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Tiresias: The Ancient Mediterranean Religions Source Database

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Full texts for Hebrew Bible and rabbinic texts is kindly supplied by Sefaria; for Greek and Latin texts, by Perseus Scaife, for the Quran, by Tanzil.net

For a list of book indices included, see here.



All subjects (including unvalidated):
subject book bibliographic info
death/events, beyond death, rhetorical topoi Martin and Whitlark (2018) 32, 46, 47, 48, 49, 50, 69, 74, 75, 164, 166
eschatology, event Malherbe et al (2014) 365
event Hellholm et al. (2010) 599, 600, 908
event, and genuine humanness, christ Dürr (2022) 186, 188
event, and human vocation, christ Dürr (2022) 205, 206, 207, 208, 223
event, change of conditions, through christ Dürr (2022) 207, 212, 213
event, christ Dürr (2022) 20
event, creationism, death as natural Beatrice (2013) 29, 207, 208, 209, 210
event, family Malherbe et al (2014) 322
event, hope Hellholm et al. (2010) 600
event, human behaviour, and christ Dürr (2022) 212, 213, 214, 215, 216
event, icon and/or mythic Beck (2006) 17, 22, 23, 34, 38, 106, 107, 108, 109, 110, 111, 112, 113, 114, 115, 129, 164, 190, 191, 192, 205, 208, 211, 212, 213, 215, 221, 222, 226, 237, 256
event, importance Hellholm et al. (2010) 587
event, matthew, gospel of christological Peppard (2011) 133
event, notion Hellholm et al. (2010) 906
event, passover, as bodily Dawson (2001) 74
event, promises Hellholm et al. (2010) 1142
event, public Stavrianopoulou (2006) 65
event, recitation, as one time Johnson and Parker (2009) 210, 212
event, ritual Stavrianopoulou (2006) 266
event, significance of christ Dürr (2022) 181, 182, 183, 233, 285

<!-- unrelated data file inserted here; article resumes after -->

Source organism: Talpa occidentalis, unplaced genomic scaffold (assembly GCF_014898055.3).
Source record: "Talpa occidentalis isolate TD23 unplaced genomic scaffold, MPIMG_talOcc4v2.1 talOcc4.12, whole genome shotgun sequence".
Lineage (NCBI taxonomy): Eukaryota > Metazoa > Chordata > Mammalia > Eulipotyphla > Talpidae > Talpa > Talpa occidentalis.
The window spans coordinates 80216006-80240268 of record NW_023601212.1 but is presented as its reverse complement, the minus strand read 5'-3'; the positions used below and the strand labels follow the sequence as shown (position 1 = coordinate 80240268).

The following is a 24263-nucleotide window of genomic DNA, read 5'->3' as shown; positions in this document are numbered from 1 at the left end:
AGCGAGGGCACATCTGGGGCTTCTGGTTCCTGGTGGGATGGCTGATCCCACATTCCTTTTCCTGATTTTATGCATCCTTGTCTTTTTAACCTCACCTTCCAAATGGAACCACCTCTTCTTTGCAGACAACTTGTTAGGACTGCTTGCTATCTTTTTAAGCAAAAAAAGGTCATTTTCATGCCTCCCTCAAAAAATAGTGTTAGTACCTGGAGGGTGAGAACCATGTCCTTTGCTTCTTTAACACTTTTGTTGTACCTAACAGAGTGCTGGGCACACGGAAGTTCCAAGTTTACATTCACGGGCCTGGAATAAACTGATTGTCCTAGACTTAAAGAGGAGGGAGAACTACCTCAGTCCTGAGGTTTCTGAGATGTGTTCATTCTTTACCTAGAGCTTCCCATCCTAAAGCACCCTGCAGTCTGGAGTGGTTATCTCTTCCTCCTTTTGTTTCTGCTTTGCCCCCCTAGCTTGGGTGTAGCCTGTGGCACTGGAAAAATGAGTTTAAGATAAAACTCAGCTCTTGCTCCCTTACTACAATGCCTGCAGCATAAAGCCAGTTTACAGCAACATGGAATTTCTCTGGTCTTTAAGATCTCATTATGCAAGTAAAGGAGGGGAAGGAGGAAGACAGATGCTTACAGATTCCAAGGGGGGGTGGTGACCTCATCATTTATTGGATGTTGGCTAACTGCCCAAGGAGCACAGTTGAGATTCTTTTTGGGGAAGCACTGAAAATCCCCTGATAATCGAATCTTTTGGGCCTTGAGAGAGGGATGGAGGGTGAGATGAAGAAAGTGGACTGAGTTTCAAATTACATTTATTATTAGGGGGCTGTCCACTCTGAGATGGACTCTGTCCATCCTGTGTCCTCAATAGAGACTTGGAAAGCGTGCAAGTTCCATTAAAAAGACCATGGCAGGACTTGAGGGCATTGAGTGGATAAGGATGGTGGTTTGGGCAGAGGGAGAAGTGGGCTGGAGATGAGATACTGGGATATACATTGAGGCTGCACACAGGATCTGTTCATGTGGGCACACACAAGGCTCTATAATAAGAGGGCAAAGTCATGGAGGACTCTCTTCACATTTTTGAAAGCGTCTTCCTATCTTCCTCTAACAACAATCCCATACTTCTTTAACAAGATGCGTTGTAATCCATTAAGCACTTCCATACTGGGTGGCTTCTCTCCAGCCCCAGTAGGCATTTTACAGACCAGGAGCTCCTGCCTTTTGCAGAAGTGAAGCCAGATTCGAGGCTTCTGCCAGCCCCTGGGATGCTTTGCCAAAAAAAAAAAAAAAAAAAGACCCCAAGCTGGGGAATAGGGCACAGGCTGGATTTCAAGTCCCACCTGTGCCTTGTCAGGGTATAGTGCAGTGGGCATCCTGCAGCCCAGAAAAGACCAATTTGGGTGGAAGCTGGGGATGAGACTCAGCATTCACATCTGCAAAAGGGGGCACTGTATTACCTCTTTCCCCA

event, stage in sabbath of sabbaths, sacred Taylor and Hay (2020) 328, 329, 330, 331, 336, 344
event, terms Hellholm et al. (2010) 601
event, textual Gagné (2020) 23
events Lynskey (2021) 34, 162, 255, 271, 278, 279, 283, 284, 285, 286, 287, 300, 301, 305, 309, 312, 313, 315, 328, 329, 330, 333, 334
Simon-Shushan (2012) 127
events, 1 maccabees, contrasting order of Schwartz (2008) 29, 30, 373, 374, 380, 394, 395, 533
events, 1 maccabees, contrasting presentation of Schwartz (2008) 323, 324, 325, 396, 397, 419, 467, 469, 475, 481, 482, 496, 535
events, after death of josephus, on herod Udoh (2006) 176, 177, 181, 182, 183, 184, 185, 186, 187, 188, 189, 190, 191, 192, 193, 194, 195, 196, 197, 198, 199, 200, 201, 202, 203, 204, 205, 206
events, and circumstances presented as quasi-agents, abstract nominal phrases in thucydides, and Joho (2022) 2, 45, 53, 54, 55, 69, 70, 172, 173, 177, 178, 186, 231, 232, 251, 252, 304, 305, 306, 307, 308
events, and people, rabbinic accounts, identification of parallels in josephus, shared Cohen (2010) 156, 157
events, as aitia for festivals, historical Parker (2005) 376, 377
events, at pylos, significance of Joho (2022) 160
events, beliefs, as physical Graver (2007) 227
events, calendar, and political Rohland (2022) 97, 98, 99